Fairy Tale Friday: How to Succeed in Fairy Tales Without Really Trying
As I was poking around looking for a fairy tale ripe for the LT retelling, I happened upon a Greek fairy tale with an absolutely terrible moral: fake it ’til you make it! Why anyone would tell this story to children in hopes of teaching them a good lesson is beyond me, but I thought you all might enjoy it anyway. Here, then, is “Almondseed and Almondella”:
Once upon a time there was a very poor man named Almondseed. He lived in a little village in a remote corner of Greece with his wife Almondella. (Fate presumably brought these two almond-named people together, although that’s another story and one which I would very much like to hear!)
One day, Almondseed was walking through the village and happened to see a black hen tied up outside the weaver’s hut. He walked on, thinking nothing of it. A few moments later, a hysterical woman ran out of her hut exclaiming that her prize black hen had been stolen and crying for help. Almondseed whipped out an old book of his and pretended to read in it where her hen was to be found. Thrilled at the recovery of her hen, the woman paid him handsomely for his help. At that moment, Almondseed realized he could do pretty well pretending to be a seer and changed careers from poor village gadabout to entrepreneurial sage.
Word of his wisdom and ability to see things spread and one day the king’s servants appeared at Almondseed’s door. They asked him if the Queen, who was pregnant, would give birth to a boy or a girl. Almondseed pretended to consult his old book and kept muttering “Boy, girl, boy, girl, boy, girl…” until the king’s servants grew weary of his nonsense and left. As it happened, the Queen then gave birth to twins, one a boy and the other a girl. Thrilled with Almondseed’s apparent prophetic qualities, the King summoned him to the palace.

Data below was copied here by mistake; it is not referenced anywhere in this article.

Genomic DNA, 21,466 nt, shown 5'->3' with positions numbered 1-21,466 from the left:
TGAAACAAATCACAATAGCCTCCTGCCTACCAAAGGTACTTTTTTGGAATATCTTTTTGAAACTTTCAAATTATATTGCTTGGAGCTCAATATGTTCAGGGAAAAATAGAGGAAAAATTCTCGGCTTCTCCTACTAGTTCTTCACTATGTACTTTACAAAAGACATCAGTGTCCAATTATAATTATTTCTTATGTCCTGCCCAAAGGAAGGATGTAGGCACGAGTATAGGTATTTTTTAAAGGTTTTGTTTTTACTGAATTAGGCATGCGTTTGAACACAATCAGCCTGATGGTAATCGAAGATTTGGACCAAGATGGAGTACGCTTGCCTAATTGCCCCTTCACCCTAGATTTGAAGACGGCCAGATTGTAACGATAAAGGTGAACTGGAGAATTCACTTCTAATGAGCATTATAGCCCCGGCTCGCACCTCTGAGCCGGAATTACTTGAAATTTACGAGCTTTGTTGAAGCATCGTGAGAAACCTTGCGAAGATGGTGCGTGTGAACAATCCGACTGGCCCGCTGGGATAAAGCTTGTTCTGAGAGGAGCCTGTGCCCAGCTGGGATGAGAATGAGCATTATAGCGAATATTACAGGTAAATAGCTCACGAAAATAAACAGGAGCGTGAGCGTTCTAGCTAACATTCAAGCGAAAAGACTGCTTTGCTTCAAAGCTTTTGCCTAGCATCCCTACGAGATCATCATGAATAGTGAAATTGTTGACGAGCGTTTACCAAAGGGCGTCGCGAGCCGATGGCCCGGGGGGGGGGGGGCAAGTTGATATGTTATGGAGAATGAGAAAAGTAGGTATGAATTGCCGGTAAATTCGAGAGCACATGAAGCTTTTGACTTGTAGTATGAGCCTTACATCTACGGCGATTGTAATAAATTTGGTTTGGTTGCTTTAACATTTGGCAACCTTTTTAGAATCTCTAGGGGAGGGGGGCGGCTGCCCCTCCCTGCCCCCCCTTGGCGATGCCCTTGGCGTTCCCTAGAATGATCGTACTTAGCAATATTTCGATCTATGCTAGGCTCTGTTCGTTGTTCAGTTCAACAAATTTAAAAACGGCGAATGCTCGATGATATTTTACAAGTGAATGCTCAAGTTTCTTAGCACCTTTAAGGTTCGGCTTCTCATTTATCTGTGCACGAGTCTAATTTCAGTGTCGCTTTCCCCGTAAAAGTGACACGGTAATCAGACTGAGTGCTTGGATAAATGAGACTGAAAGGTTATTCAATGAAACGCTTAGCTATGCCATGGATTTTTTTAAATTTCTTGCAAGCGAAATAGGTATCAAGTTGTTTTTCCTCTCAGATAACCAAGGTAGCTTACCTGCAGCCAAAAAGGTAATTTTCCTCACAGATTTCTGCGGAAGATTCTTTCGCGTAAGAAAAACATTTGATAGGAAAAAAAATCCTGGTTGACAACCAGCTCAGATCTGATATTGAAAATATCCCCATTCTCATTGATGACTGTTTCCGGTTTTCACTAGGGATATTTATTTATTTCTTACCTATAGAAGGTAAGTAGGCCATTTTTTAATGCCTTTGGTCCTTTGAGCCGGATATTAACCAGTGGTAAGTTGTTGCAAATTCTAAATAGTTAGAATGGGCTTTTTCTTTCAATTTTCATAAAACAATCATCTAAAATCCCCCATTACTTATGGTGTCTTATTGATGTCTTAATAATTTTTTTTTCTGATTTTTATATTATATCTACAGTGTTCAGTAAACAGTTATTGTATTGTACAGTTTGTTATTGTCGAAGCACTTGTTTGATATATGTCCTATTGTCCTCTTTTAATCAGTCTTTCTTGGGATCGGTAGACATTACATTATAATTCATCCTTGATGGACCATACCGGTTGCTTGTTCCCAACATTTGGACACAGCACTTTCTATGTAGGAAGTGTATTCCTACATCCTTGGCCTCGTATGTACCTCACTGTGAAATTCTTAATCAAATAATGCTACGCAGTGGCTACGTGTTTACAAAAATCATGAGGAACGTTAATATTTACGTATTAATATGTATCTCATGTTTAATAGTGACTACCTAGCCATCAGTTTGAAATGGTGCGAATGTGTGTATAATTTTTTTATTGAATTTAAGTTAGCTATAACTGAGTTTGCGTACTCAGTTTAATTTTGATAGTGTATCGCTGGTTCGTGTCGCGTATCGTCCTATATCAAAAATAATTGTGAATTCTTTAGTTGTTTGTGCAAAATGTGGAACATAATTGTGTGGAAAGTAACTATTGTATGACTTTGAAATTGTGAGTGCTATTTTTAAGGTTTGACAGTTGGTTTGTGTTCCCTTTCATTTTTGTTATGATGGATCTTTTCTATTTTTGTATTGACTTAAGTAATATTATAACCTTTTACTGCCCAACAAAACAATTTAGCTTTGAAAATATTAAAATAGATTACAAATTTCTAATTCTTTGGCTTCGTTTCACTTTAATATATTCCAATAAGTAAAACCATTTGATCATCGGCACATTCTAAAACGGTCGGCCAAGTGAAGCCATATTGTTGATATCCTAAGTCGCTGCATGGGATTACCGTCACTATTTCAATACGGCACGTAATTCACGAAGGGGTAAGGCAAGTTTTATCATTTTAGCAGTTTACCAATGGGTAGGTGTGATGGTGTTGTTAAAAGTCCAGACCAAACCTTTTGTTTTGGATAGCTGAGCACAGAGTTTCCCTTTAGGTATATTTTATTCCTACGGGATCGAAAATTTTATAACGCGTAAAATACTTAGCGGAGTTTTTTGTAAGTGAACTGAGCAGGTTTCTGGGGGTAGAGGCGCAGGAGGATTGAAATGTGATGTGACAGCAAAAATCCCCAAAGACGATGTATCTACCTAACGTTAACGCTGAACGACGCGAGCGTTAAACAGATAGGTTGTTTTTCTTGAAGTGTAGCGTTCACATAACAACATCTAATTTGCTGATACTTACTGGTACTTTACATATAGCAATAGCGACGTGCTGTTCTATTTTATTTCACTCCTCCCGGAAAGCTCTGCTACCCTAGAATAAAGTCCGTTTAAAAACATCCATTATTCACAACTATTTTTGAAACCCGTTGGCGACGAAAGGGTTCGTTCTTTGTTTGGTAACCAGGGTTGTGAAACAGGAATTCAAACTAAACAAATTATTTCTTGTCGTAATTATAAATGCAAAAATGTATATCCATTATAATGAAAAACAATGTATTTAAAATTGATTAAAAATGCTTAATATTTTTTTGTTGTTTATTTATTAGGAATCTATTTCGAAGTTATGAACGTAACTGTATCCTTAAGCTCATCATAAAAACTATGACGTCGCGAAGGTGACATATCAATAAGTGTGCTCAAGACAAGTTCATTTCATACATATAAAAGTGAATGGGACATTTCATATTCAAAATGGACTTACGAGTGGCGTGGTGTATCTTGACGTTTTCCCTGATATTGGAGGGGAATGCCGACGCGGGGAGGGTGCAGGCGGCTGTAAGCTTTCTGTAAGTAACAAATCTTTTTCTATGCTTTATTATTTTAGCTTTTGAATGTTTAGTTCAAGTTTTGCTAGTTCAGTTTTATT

Once there, he was told that the King’s coffer had been stolen and the King wanted Almondseed to please tell him where it was so that it could be recovered. Almondseed retired to his room and asked for some almonds (unsurprisingly, his snack of choice). Hearing that the King had sent for this renowned prophet to recover the coffer, the thieves made sure to be at hand and spied on Almondseed to make sure he would not tell anyone where they had hidden the coffer.
On the first night, the first thief snuck into Almondseed’s room. As the thief watched (unbeknownst to Almondseed), Almondseed remarked to himself, “This is the first,” meaning the night. The thief thought that Almondseed meant him and ran off, scared for his life. On the second night, the second thief snuck into Almondseed’s room and heard him say, “The second has come,” once again meaning the evening. The second thief was similarly scared of Almondseed’s apparent powers and ran off. On the third night, there was the same misunderstanding and the (not very bright) thieves begged for Almondseed’s mercy and told him that they would reveal where the coffer was hidden if only he did not turn them over to the King. Almondseed agreed and turned the coffer over to the King who was once again thrilled by Almondseed’s prophetic work.
As a final test, the King took Almondseed into the garden. (This part of the story gets confusing, but bear with me.) The King had an almond hidden in his hand and asked Almondseed what he held in his hand. Almondseed muttered something about his own name and his wife, Almondella. The King mistook his meaning and thought he meant the almond itself (which was, after all, in his hand) and the almond tree beside them and rewarded Almondseed with much gold. Almondseed retired wealthy and happy back to his village and lived happily ever after with Almondella.
Terrible moral, right? Basically this story suggests if you mislead people enough with various vagaries and lies, you’ll get ahead in life. Just make sure they don’t find you out by being as vague about everything as possible. Oy!